Obtaining U.S. Citizenship Through Serving in the U.S. Military

There are unique opportunities and exceptions that are applicable for immigrants who are members of the U.S. military. The Immigration and Nationality Act (I.N.A.) permits individuals born in other countries to gain U.S. citizenship through U.S. military service in some instances without going through the usual preliminary step of getting a U.S. green card (lawful permanent residence). This is a highly unusual possibility; almost no one else can apply for citizenship without having been granted a green card for several years. The precise legal requirements are dependent on whether a person served in the military during a time of war or peace.

What Sums Up as Service in the U.S. Military?

Members of the U.S. military can take steps toward U.S. citizenship by serving in either the U.S. Army, Navy, Marines, Air Force, Coast Guard or in a National Guard Unit while the unit was federally acknowledged as a reserve component of the U.S. Armed Forces. (See the U.S. Code of Federal Regulations at 8 C.F.R § 328.1).

How Long Must Someone Have Served in the U.S. Military Before Being Able to Apply for U.S. Citizenship?

According to U.S. law a member of the military must have completed a minimum amount of service before becoming eligible for U.S. citizenship. Exactly how long depends on whether the time served was during a time of war or of peace.

Service for A Minimum of One Year in the Military During Peacetime

Foreigners who serve at least one year in the U.S. military must get U.S. lawful permanent residence before they qualify for U.S. citizenship which comes with an advantage. That benefit is instead of having to wait until they have held their lawful permanent resident status for three to five years before applying for U.S. citizenship, they can apply one year after receiving a U.S. green card. (See § 328 of the Immigration and Nationality Act, or I.N.A., or 8 U.S.C. § 1439.) Also talk to an immigration lawyer for more information and advice.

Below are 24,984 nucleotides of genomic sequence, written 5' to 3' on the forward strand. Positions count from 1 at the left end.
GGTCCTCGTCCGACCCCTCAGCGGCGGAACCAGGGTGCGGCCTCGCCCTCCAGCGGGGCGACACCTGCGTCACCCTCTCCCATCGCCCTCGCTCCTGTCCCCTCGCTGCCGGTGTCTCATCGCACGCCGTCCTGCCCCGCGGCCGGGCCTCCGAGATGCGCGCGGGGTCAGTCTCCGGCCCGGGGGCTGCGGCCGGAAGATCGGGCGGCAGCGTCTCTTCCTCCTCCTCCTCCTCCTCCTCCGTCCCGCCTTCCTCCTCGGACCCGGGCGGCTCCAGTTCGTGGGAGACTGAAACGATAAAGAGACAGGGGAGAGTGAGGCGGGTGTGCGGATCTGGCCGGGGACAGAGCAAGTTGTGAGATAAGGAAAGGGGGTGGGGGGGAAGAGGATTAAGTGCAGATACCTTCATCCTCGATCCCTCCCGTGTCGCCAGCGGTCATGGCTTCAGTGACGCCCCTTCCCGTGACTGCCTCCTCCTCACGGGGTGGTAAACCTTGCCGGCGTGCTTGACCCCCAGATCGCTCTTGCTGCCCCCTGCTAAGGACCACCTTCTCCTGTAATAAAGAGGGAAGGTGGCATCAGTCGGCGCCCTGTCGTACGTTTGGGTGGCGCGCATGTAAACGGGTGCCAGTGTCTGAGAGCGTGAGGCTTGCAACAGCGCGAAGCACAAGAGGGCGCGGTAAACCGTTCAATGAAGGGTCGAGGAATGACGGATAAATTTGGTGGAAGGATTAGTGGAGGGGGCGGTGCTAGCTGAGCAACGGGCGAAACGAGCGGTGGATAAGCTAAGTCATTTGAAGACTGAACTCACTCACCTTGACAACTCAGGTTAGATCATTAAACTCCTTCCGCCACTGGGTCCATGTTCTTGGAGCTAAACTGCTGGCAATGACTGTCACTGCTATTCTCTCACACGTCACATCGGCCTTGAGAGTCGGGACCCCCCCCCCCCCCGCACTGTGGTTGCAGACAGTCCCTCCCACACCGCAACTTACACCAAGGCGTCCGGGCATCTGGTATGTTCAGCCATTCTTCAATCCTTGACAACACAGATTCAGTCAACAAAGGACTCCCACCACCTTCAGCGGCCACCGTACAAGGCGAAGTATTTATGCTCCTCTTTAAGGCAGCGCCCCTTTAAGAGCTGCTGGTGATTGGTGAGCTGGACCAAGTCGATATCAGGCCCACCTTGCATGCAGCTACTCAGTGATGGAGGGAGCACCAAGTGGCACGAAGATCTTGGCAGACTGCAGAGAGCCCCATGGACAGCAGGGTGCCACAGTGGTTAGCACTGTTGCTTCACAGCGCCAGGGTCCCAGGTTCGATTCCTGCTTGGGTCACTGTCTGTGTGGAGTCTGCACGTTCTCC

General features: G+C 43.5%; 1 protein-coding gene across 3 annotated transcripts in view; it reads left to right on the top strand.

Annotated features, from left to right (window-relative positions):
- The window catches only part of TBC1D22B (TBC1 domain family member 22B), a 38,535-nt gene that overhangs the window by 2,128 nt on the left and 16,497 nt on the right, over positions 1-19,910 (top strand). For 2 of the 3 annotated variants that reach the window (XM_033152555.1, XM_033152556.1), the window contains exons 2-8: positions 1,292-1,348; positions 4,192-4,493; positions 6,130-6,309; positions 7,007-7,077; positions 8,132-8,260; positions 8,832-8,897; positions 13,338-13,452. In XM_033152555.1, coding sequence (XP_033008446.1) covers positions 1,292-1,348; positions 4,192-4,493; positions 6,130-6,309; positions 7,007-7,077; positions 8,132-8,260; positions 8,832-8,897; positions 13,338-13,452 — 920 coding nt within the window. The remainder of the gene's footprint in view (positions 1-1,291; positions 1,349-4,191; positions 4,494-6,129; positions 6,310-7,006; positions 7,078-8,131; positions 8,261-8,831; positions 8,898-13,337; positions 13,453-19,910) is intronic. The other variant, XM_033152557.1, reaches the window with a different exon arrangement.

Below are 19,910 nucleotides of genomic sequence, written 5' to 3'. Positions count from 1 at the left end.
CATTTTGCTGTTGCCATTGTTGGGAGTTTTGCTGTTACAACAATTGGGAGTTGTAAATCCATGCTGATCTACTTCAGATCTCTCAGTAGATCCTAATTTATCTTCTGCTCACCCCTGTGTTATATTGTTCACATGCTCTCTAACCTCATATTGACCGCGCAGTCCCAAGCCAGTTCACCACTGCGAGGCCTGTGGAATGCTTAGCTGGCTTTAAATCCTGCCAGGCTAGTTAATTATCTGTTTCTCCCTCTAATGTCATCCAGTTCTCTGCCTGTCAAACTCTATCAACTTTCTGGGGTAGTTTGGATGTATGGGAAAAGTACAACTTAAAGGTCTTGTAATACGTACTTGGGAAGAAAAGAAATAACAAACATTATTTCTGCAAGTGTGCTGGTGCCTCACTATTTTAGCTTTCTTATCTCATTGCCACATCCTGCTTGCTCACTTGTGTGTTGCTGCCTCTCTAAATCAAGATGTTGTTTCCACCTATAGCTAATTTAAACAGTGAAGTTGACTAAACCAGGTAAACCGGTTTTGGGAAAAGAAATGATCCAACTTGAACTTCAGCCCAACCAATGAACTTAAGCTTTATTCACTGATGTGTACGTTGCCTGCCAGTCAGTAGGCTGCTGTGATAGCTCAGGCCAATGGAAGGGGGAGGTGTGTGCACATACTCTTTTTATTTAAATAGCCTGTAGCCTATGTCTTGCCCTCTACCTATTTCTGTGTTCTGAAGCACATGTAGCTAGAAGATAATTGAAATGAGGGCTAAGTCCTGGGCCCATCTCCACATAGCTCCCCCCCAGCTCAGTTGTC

There are other conditions that are applicable:

  • The applicant’s service must have been considered honorable
  • All applicants must at least be 18 years or older
  • Applicants must be of good moral character
  • Every applicant must be able to show knowledge about American history and government and the English language (written, spoken and read)
  • Applicants must demonstrate an attachment to the U.S. Constitution

Unlike other naturalization applicants, the application fee will be omitted and Form N-426, Request for Certification of Military or Naval Service will need to be filed with the U.S. Citizenship and Immigration Services (USCIS) which will require the signature and input of a military official.

What happens if a foreign national has been discharged from the U.S. military? The member of the military must have been discharged honorably. However, after the discharge all files along with an application for naturalization must be submitted before a deadline. If after the deadline nothing has been filed, the requirement is that the member of the military will go back to having completed five years as a green card holder just like any other applicant.

Obtaining Naturalization Based On Military Service During Wartime

Anyone enlisted in the U.S. armed forces during wartime might be eligible for U.S. citizenship even after a day of service. (See I.N.A. § 329, 8 U.S.C. § 1440). Several periods of wartime count, most recently including the time that began September 11, 2001 and will conclude whenever the U.S. President announces a cease to the hostilities.

Applicants under this section of the law must meet most of the same requirements as any other applicant for naturalization. These include being able to read, write and speak English, having good moral character, being able to pass a test on American history and government, and (after approval) swearing an attachment to the U.S. Constitution. However, the applicant will not be held to the usual requirements pertaining to age and length of service as a permanent resident living in the United States.

Ask An Immigration Attorney for Help

It is always good to talk to an immigration attorney when it comes to obtaining U.S. citizenship through Naturalization especially if you are seeking to apply for citizenship while serving in the U.S. military. Call Gambacorta Law Office at 847 443 9303.